10/29/2004 12:00AM

Late-blooming Habaneros hitting his stride


LEXINGTON, Ky. - When you're hot, you're hot. And if Habaneros were any hotter, his groom couldn't bear to touch him. A 5-year-old gelded son of Tabasco Cat, Habaneros has come through layoffs and adversity to become a successful racehorse, winning three races this year and scoring his first stakes victory in last Saturday's Grade 3 Carleton F. Burke Handicap at Santa Anita's Oak Tree meet.

A powerful and very handsome horse, Habaneros was a well-intended young racehorse. He sold for $105,000 at the Keeneland September yearling sale, making him the fifth-highest lot by his sire in 2000.

Habaneros is now one of 22 stakes winners sired by Tabasco Cat, and is one of six stakes winners for him this year. The sire's other graded stakes winners in 2004 are Grade 1 winner Island Sand and Grade 2 winner Freefourinternet.

Winner of the Preakness and Belmont, Tabasco Cat, a chestnut son of Storm Cat, entered stud at William T. Young's Overbrook Farm near Lexington in 1995 and stood there until he was sold to stand in Japan. The Japanese Bloodstock Breeders' Association bought the horse for $7 million in the fall of 2000 and stood him at the Shizunai Stallion Station on Hokkaido. He died there of a heart attack earlier this year at age 13.

At the time of his sale, Tabasco Cat had sired only four stakes winners. Not long afterward, however, the top sprinter Snow Ridge and the high-class juvenile filly Habibti both became Grade 1 winners. Despite Habibti's successes in the Del Mar Debutante and Hollywood Starlet, the majority of Tabasco Cat's stock have improved greatly with maturity, and that was also the case with Habaneros.

Habaneros has won 4 of 11 races over four seasons. Raced once at 2, the chestnut did not start for more than a year before returning to race four times at 3. He always picked up a check at 3, but began his third season of competition as a maiden.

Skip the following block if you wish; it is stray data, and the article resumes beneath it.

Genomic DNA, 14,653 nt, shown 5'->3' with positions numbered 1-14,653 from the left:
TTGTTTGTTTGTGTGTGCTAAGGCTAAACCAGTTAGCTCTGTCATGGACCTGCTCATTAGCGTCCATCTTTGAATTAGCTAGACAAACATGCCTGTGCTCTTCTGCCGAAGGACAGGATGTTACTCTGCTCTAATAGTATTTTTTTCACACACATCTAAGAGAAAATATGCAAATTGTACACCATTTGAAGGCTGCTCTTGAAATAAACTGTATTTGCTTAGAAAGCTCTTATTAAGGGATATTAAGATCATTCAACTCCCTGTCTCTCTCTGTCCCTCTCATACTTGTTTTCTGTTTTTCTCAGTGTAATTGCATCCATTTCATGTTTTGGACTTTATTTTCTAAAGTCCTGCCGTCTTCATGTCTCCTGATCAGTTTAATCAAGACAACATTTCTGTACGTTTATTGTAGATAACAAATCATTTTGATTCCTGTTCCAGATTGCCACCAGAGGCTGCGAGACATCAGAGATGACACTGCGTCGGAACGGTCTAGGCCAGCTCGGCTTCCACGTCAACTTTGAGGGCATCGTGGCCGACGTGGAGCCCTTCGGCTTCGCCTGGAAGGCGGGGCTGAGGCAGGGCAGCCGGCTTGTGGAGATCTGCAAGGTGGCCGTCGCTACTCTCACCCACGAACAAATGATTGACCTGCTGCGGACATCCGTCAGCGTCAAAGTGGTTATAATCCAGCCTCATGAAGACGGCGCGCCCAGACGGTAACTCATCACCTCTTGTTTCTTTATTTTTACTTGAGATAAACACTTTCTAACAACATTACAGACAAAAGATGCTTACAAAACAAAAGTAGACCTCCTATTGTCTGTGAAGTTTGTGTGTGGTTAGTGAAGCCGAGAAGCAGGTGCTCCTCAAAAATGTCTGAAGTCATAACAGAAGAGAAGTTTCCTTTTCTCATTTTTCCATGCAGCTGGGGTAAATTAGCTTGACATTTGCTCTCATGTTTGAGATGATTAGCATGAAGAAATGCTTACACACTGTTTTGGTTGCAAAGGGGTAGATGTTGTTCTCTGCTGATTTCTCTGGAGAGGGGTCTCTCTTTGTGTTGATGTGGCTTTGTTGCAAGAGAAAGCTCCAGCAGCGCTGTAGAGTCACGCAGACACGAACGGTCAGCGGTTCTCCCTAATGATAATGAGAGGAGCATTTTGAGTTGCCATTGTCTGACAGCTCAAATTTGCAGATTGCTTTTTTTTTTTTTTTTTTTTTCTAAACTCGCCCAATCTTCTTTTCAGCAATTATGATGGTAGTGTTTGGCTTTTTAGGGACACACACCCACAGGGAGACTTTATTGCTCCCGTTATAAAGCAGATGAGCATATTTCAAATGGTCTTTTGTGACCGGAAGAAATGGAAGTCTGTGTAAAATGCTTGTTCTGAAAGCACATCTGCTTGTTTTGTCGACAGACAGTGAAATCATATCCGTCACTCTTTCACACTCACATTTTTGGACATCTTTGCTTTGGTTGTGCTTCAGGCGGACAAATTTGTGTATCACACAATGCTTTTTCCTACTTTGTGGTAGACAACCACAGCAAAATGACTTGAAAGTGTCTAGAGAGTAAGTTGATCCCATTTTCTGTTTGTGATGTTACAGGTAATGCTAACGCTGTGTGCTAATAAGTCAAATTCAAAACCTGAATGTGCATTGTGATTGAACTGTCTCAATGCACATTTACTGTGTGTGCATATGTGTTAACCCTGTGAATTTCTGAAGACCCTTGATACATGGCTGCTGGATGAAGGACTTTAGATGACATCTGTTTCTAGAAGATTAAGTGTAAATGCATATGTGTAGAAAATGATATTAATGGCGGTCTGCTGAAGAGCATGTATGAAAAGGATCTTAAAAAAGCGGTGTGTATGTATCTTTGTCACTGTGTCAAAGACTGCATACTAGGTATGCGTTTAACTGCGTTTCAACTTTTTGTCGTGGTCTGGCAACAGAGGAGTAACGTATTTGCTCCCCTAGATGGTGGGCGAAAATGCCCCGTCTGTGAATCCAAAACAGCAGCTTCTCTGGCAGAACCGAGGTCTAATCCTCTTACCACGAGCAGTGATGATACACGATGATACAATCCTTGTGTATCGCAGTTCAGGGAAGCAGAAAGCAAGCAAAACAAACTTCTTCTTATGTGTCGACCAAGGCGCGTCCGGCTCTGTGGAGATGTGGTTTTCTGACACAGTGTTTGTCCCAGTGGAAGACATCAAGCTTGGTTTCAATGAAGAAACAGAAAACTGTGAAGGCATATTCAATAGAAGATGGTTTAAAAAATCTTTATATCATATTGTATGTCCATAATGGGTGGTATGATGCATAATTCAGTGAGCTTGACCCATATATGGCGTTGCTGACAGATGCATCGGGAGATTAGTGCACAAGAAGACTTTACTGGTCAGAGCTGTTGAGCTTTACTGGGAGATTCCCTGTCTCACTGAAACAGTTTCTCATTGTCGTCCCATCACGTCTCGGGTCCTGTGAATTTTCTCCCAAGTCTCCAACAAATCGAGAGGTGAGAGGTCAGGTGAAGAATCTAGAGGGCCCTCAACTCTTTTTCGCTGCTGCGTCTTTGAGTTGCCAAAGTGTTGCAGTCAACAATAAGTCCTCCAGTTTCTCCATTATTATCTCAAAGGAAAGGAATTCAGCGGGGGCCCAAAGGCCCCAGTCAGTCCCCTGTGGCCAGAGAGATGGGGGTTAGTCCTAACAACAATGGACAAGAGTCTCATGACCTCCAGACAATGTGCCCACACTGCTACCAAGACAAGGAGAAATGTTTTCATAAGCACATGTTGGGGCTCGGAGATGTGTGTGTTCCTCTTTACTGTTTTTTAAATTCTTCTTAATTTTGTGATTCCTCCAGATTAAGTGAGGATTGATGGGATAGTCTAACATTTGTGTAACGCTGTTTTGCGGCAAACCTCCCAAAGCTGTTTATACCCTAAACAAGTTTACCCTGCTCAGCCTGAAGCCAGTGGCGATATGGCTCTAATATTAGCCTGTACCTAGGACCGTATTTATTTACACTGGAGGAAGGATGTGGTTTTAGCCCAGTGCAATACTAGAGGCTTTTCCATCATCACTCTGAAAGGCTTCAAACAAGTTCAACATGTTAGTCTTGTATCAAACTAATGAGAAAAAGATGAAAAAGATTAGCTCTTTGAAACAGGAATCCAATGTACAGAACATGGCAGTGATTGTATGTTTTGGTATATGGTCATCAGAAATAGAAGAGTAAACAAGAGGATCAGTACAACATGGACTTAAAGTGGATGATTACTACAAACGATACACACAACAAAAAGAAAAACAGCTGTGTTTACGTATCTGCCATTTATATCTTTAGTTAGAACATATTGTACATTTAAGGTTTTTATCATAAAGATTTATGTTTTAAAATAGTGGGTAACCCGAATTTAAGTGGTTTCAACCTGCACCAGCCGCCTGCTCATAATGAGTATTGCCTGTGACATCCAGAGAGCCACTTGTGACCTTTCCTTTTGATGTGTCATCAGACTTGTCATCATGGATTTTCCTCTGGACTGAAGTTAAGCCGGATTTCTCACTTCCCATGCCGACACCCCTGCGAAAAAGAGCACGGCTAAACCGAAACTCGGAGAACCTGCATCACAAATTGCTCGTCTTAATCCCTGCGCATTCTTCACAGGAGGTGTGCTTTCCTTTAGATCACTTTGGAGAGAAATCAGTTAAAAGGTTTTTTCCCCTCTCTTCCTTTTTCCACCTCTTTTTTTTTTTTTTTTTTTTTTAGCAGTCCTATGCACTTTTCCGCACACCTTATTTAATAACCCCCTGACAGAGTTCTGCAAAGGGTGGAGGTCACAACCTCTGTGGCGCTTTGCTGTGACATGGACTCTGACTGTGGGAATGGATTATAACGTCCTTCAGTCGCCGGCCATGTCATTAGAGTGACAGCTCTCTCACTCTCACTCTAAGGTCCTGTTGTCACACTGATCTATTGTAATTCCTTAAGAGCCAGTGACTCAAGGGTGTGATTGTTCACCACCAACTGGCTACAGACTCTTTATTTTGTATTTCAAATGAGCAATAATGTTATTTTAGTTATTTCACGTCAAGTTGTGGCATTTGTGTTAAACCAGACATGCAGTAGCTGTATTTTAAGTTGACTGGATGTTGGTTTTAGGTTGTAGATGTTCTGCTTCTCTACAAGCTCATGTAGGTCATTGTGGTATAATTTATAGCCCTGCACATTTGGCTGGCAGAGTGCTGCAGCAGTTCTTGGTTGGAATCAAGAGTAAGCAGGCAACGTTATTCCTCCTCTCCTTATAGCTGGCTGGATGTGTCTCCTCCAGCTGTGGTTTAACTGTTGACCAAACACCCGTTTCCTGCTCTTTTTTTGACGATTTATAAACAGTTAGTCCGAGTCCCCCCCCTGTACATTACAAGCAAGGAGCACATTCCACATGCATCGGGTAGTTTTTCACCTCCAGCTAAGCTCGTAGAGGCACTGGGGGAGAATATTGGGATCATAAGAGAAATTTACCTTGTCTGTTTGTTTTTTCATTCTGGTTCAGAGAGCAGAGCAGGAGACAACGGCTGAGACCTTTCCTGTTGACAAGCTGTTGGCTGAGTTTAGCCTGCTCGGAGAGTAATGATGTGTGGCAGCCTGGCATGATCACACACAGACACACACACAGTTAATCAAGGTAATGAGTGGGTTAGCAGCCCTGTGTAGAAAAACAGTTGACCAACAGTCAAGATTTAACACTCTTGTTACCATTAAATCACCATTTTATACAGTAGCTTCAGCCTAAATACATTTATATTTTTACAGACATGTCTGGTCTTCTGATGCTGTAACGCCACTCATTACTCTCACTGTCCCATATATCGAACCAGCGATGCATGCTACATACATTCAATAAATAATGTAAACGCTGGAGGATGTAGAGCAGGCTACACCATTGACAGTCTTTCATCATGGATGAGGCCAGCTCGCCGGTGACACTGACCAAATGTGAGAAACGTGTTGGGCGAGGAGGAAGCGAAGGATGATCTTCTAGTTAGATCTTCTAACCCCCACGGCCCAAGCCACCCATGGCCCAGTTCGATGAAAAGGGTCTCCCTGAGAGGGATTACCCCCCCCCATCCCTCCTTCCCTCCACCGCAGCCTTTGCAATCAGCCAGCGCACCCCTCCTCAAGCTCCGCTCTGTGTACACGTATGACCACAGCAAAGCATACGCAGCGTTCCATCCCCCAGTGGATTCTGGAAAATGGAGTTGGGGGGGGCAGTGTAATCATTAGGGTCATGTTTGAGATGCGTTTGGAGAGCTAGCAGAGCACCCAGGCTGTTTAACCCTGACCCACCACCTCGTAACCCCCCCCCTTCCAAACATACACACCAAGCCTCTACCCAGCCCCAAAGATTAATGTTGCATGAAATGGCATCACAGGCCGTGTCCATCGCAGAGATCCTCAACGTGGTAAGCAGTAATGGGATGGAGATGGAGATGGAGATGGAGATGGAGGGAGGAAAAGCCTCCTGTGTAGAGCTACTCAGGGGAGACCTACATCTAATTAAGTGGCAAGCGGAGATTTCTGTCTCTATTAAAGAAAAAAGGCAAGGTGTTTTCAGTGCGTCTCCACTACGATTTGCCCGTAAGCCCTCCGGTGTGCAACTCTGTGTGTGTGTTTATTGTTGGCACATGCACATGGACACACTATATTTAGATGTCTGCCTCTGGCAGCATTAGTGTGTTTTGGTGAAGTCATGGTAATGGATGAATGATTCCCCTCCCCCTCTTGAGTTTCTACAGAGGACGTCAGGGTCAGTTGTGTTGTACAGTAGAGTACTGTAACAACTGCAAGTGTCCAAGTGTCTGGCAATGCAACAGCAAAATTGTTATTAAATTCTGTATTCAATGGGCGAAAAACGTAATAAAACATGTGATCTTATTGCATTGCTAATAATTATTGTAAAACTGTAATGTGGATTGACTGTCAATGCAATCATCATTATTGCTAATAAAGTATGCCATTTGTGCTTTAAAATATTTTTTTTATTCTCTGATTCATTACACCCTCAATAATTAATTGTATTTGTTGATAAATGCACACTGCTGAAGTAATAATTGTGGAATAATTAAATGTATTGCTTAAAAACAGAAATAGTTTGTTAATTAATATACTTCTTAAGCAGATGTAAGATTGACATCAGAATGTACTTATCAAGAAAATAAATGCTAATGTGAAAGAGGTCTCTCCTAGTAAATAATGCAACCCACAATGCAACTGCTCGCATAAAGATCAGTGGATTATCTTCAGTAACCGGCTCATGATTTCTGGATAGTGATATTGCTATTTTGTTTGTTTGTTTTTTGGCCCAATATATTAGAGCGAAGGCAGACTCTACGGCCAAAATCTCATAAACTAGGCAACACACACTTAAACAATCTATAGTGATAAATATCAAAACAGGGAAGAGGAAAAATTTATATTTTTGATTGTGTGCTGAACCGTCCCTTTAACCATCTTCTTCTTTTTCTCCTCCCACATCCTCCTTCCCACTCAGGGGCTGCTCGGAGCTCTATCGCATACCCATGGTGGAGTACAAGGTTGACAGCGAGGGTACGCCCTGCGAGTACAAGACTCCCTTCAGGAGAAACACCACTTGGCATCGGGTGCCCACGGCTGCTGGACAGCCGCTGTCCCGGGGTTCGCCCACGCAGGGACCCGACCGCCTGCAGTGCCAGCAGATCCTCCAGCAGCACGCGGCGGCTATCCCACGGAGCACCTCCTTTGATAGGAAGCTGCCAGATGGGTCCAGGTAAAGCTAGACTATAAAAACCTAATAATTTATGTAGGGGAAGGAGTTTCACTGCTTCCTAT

Habaneros earned his maiden victory in his first start at 4 in a maiden special at Santa Anita going a mile on turf. He had raced five times in five months when he won that race in January 2003. He ran next in April 2003, finishing eighth, and did not start again for 15 months, until July of this year.

Although he had won only once from his first seven starts, Habaneros has won 3 of 4 starts since his comeback this year. He returned in a $25,000 claiming race, which he won. Then Habaneros won an allowance for nonwinners of a race other than maiden or claiming. Second by three-quarters of a length in a starter allowance, Habaneros was gamely placed in the Carleton F. Burke for his stakes debut.

His performance, leading all the way to win by three-quarters of a length in 2:26.91, was just as gutsy. Now he is the second graded stakes winner from his dam, the Gone West mare Innocently Astray.

Habaneros is the second foal from Innocently Astray, and her third is Grade 3 winner Region of Merit (by Touch Gold). A $475,000 Saratoga select yearling in 2001, Region of Merit won the Tampa Bay Derby last year. The mare's 3-year-old is a full brother to Region of Merit named Vermeil, and her 2-year-old is a Deputy Minister filly called Quiet Optimism.

Both stakes winners were bred and sold by Louie Roussel.

"I raced the mare myself," said Roussel, "after I'd purchased her at the September sale as a yearling" in 1992 for $150,000.

Trained by Roussel, Innocently Astray, "was a good racehorse, was stakes placed, should have been a stakes winner," he said.

Racing for Roussel, Innocently Astray earned $131,299. At 3, she was second in the 1994 Sweetest Chant and third in the Thelma. Then at 4, she was second in the Chou Croute Handicap and third in the Four Winds stakes.

Roussel said, "She was about 15-2 hands and was a typical Gone West. Those Gone West mares have beautiful heads. They can run, too."

Roussel sold the mare at the Keeneland November sale in 2003 for $230,000 to Swifty Farms. The mare was in foal to Dixie Union and produced a "really exceptional foal," according to Swifty's general manager, Larry Smallwood. Smallwood noted that although they "didn't have the good fortune to get her back in foal, we may send her to England and breed her to Singspiel next year, because I think he's a rising star on the horizon."

The same might be true of Habaneros, who will have plenty of opportunities for racing middle distances on turf in California in the next few months.